Other startups like Houzz, GOAT, Watchgang, and Reverb.com have also combined these three C’s in some compelling ways, and I believe any passion product vertical is well suited for a similar strategy.
Additionally, there are four new, emerging Cs that we’re seeing ecommerce head towards with new mechanics.
Crowdsourcing. Companies let enthusiastic customers act as the merchandiser, the buyer, and even the designer of the products they want to buy. Not only are top customers avid fans and high frequency purchasers (or even collectors), but they often know more about the products than the manufacturers and marketers themselves. They’re providing direct feedback on how to tweak or launch new products that they’ll readily buy and even sign up to purchase in advance.
Crowdfunding. When a new product is about to drop, companies will get customers to pre-fund or pre-order the incoming product. This is a great way to show and aggregate demand ahead of launching — and ahead of investing in new product developments.
C2C marketplaces. An example is passionate customers that want to buy, sell, or trade their own items with each other.
Cryptocurrency. This particular trend is still very nascent, but blockchain and cryptocurrencies could revolutionize the back-end of commerce, including supply chain, logistics, and working capital. There’s also potentially the opportunity to have virtual currencies on the front-end, tying into next-generation loyalty programs and the ability to earn and spend tokens.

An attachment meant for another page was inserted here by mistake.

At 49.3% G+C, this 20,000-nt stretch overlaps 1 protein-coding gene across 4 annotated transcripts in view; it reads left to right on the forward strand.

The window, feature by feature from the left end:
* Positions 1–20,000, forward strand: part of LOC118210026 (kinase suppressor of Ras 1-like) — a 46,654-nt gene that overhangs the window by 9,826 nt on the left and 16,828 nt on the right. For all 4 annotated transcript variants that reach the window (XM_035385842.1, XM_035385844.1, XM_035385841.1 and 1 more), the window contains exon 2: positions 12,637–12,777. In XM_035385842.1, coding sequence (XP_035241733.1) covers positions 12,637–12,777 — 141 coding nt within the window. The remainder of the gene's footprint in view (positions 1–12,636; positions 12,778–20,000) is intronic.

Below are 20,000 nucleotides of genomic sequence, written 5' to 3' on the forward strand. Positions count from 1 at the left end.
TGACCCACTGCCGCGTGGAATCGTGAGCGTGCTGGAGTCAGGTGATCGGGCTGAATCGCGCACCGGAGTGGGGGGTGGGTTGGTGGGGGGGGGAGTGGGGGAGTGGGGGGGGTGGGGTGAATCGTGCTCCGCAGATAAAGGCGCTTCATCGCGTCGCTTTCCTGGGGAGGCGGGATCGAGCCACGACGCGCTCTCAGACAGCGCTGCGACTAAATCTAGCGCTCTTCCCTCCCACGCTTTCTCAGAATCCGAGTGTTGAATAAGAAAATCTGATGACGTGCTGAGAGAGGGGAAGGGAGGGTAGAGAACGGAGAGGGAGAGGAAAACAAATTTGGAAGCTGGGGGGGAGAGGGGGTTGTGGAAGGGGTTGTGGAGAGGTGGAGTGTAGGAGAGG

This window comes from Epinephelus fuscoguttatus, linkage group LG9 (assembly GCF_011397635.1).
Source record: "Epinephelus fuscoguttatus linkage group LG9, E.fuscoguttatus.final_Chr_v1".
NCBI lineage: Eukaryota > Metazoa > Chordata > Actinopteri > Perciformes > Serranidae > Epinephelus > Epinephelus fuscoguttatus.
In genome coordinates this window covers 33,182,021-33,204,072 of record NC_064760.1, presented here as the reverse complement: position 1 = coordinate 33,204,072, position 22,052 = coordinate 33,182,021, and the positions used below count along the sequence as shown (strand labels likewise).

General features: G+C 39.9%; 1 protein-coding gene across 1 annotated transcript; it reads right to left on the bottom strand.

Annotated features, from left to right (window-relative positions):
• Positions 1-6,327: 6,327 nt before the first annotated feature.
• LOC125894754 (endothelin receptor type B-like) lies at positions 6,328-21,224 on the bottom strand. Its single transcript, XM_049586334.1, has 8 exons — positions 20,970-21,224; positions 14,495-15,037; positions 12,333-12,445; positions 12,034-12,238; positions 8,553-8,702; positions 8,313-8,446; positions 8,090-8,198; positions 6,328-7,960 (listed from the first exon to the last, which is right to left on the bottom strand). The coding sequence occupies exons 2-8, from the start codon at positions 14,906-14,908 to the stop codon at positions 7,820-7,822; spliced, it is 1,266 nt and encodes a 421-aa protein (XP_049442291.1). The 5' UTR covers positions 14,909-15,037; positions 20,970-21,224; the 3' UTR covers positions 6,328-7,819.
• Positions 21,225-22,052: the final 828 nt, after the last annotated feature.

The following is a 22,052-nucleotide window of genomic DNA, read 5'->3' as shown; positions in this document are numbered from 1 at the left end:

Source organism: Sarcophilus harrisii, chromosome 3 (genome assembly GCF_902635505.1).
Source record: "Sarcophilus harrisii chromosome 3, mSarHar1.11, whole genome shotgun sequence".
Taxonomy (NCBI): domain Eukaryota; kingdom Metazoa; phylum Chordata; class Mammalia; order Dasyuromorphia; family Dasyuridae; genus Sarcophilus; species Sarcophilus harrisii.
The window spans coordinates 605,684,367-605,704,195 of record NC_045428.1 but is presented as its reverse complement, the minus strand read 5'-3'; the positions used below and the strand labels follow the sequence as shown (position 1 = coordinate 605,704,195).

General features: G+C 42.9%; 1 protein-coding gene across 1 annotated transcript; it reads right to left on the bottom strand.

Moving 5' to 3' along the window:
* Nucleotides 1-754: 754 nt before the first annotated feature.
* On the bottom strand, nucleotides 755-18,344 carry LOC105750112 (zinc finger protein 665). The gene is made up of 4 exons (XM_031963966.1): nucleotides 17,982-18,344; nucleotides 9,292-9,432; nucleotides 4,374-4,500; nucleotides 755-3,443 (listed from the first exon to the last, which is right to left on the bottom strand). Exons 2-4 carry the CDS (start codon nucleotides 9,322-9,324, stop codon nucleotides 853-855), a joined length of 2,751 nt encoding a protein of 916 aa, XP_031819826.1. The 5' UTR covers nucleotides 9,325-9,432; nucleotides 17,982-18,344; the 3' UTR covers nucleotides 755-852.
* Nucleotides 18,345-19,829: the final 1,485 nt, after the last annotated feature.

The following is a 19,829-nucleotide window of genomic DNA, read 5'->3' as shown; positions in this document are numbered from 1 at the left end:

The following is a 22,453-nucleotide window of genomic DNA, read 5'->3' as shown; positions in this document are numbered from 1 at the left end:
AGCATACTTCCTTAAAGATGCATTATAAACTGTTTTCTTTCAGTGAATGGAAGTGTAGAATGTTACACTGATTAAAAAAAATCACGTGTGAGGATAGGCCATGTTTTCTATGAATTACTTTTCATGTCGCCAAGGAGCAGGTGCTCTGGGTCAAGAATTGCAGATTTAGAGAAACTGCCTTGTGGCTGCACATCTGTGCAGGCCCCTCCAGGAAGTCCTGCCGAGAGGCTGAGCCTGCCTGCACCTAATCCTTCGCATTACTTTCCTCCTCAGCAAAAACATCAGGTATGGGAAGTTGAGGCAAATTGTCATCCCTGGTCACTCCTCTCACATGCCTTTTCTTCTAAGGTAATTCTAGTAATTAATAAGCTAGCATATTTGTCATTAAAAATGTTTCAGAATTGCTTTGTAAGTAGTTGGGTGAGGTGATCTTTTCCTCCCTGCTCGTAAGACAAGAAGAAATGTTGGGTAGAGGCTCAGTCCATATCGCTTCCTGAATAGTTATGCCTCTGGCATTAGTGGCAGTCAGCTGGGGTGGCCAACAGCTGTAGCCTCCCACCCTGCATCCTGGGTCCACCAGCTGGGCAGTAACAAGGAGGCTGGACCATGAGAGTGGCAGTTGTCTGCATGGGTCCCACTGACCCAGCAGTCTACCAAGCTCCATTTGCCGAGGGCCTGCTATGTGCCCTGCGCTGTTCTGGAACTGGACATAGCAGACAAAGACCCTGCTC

Metrics that matter now
Many entrepreneurs ask me about the metrics that make a next-gen commerce company compelling. Here’s a breakdown of some of the key metrics that my fund looks for when evaluating new ecommerce startups:
Quality of revenue. In prior years, many startups would focus their pitches solely on fast-growing and large GMV top-line revenue from gross sales. Now, it’s the quality of the revenue that matters. We base that revenue quality on the gross profit rates and the contribution margins at play.
Effective payback period versus cost of acquisition (CAC). The threshold we’re looking for is CAC payback on a contribution-margin basis within six months or less.
Time to double the CAC investment. In other words, how long does it take to make back 2x on your CAC on a contribution margin basis? Top performers usually take 12 months.
Recurring revenue models. Companies with these models have customers who order on a recurring basis, including subscriptions. This leads to more predictability and generates a nice accretive effect.
Source of traffic. Is there a healthy proportion of organic traffic, meaning companies are doing 50 percent or more of their traffic organically via word of mouth or referrals instead of relying on paid acquisition?
Diversified paid acquisition. We like to see the acquisition coming through multiple platforms. We’re really impressed when companies can find non-Facebook paid acquisition channels: e.g. influencer marketing, channels like Reddit, and user-generated content. We’ve seen many commerce startups get to a $50 million — even a $100 million — gross merchandise volume, but then, as they try to break through to that half billion or billion dollar revenue threshold, the model starts to fall apart as reliance on Facebook or Google starts to get costlier and costlier with diminishing returns.
Customer engagement mechanics. This could be personal buyers, concierges, or communicating with customers directly via messaging platforms, text message, or chat, not just email blasts of coupons and promotional material.
Hopefully, this explains our excitement and why we’re making more bets in these areas with founders that get these three Cs, with the additional four Cs. We’re looking at new models that can stay well ahead and differentiated from the Amazons and Alibabas of the world.
Tim Chang is Managing Director of Mayfield Fund.
Originally published at venturebeat.com on April 29, 2018.